Back before 2007 there was a package called Gaim, a GTK AOL Chat Gui.. this took off because there wasn’t a reliable AOL chat interface because it took off AOL did what big companies do and sued.. the outcome of this was a name change to Pidgin and the start of something beautiful.

Back in those early years of 2007, we had a similar problem to one we have today, a wide selection of chat platforms, and thus a wide selection of chat apps. Realistically we wanted a single platform to communicate with everyone on and Pidgin for a short time became this.

Well, I say a short time, it’s still around today https://www.pidgin.im/ and has a lot of plugins for a lot of IM applications such as WhatsApp, Slack, Teams, and Telegram, Which is something I’d not realise until about 5 minutes ago.

My assumption had been that as services like Skype, Facebook chat and the like started locking their APIs away from the masses so they could collect all that advertising goodness and sell it on, it had stopped Pidgin from being as useful as it once had been.

So why the history lesson?

Over the years there have been Apps that have tried to do the same as Pidgin, Trillian springs to mind here there are however many more. Because of limitations on the vendor services, it’s been hard. That was until a few years back and the introduction of something called Matrix.

matrix.org. From a technical perspective, it is an application layer communication protocol for federated real-time communication. It provides HTTP APIs and open source reference implementations for securely distributing and persisting messages in JSON format over an open federation of servers.

This then launched a set of frameworks including services like element.io which provided bridges to popular chat apps like WhatsApp, Slack, RocketChat, Mattermost, Teams etc

As with most new technologies, the want of a universal chat app (like pidgin) and the ability to get there using riot.im or element.io or self-hosted servers was a bit of a technical minefield and not something you could achieve out of the box as a clean experience. API keys, URLs, and Secrets it’s all there to confuse.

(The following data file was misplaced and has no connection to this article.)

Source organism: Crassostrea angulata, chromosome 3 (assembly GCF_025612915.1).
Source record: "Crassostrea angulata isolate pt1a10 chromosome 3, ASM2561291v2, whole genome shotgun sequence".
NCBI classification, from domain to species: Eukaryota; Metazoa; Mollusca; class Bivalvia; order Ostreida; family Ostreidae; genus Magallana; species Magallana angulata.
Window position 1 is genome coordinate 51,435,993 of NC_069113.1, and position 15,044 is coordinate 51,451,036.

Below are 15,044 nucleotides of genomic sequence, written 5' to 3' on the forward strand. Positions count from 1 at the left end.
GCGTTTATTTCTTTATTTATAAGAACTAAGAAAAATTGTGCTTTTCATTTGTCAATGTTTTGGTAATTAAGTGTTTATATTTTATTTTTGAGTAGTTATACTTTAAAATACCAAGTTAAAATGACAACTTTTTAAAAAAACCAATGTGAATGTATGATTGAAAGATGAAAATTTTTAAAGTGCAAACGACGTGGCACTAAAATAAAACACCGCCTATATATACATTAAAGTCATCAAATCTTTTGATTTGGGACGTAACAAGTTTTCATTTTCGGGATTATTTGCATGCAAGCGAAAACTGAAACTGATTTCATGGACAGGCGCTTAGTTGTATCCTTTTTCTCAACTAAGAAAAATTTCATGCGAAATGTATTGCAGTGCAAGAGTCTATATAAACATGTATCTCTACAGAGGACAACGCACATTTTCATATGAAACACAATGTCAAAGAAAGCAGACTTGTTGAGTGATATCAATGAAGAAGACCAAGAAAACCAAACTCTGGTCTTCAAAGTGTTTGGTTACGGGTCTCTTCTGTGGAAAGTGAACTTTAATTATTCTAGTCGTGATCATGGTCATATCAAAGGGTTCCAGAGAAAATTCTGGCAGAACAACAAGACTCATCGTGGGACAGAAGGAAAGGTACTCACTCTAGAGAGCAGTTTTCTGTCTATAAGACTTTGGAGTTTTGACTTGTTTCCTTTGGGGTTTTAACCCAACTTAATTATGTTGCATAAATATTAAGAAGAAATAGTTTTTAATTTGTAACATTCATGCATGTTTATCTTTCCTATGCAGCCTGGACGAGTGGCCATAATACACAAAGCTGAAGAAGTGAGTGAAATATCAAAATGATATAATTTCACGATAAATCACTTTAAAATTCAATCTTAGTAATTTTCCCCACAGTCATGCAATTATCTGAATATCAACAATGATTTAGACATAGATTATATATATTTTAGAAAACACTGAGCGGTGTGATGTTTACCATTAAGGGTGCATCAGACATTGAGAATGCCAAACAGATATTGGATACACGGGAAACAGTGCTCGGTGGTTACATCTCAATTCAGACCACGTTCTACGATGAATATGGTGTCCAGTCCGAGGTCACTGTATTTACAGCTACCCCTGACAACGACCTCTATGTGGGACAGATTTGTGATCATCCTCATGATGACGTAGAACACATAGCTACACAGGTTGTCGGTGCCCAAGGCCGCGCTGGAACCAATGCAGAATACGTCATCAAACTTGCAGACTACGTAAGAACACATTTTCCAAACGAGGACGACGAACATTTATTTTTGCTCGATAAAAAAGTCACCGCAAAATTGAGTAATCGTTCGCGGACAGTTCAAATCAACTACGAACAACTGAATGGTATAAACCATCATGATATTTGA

And this is where some ex-employees of the smart fitness watch pebble have made a choice to step up and turn the experience from a techie one which works with spit and gaffer tape into a consumer-ready experience.

This brings me to Beeper.

Straight off the bat if you’re looking to go online and download Beeper today, forget about it. Beeper is currently in the test and trial stage and is slowly adding users who have been patiently waiting for over a year onto its platform.

It’s early days, and even I’ve found a bug or two… That being said, and as someone who has set up RIOT.IM to do something similar and have been using element.io for the past 4 months to have my chats centralised, and as someone who runs an active self-hosted Mattermost Server, I must say, the experience so far is really good.

I’ve got WhatsApp, Slack, Discord, Linkedin, Android Messages and Signal connected to the beeper interface, most of these are quite far down the path lifecycle-wise other than slack which is a newer addon and It’s been nice just having a single application to view these in

Potentially however the killer app here for many on Android will be iMessage

With Beeper on Windows and Android, you can finally send and receive iMessages with blue bubbles and get the full iMessage experience.

High resolution photos and videos, tapbacks, replies and full group chats – with zero green bubbles.

This seems to be a thing the world needs, I don’t use an iPhone so personally don’t understand the fuss or why Apple won’t adopt more modern technology (other than the obvious locking argument) However it will keep a group of people happy so that’s good.

Supported at the time of writing are the following services in the beeper app.

  • Whatsapp
  • Facebook
  • Twitter
  • iMessage
  • Android SMS
  • Telegram
  • Signal
  • Beeper
  • Slack
  • Google Chat
  • Instagram
  • IRC (Libera.chat)
  • Matrix
  • Discord
  • LinkedIn

Personally, I’d like to see Mattermost and Rocket.chat on this list, however, I fully appreciate these are not huge commercial wins for the team.

Once all the chat apps you use are plumbed into Beeper it does a good job of security end to end your chats

All Beeper to Beeper chat messages are fully end-to-end encrypted. Messages sent using Beeper to other chat networks are re-encrypted if the other network supports encryption (like Signal, WhatsApp and iMessage).

Then there is the subject of selling your information

Privacy is a fundamental human right. We will uphold the privacy and security of the data you send and receive on Beeper. We will never profit by selling your data. Read our privacy statement for more details.

So what do we have here?

A universal chat app which supports most of the major chat applications out there, I’m assuming as the underlying framework supports it as/if the application gains more support, more chat apps will be added.

It’s not usable right now unless you get an invite, and will be $10 a month when launched.

For the last week on Ubuntu 22.04 and Android 12 its been working really well for me, I’ve not missed any messages, I love the desktop App (which runs on the Linux Shell on my Chromebook as well)

I think this is a project which probably took more to get to where it is today than most will ever realise, in the same breath however as someone who has over the last two years been using alternatives, Beeper is a slick, near-consumer ready app.

Would I recommend this to my Mum, my usual test?

In 3 to 6 months, 100% yes.. Today, its just needs a few bugs squashed..

By davidfield

Tech Entusiast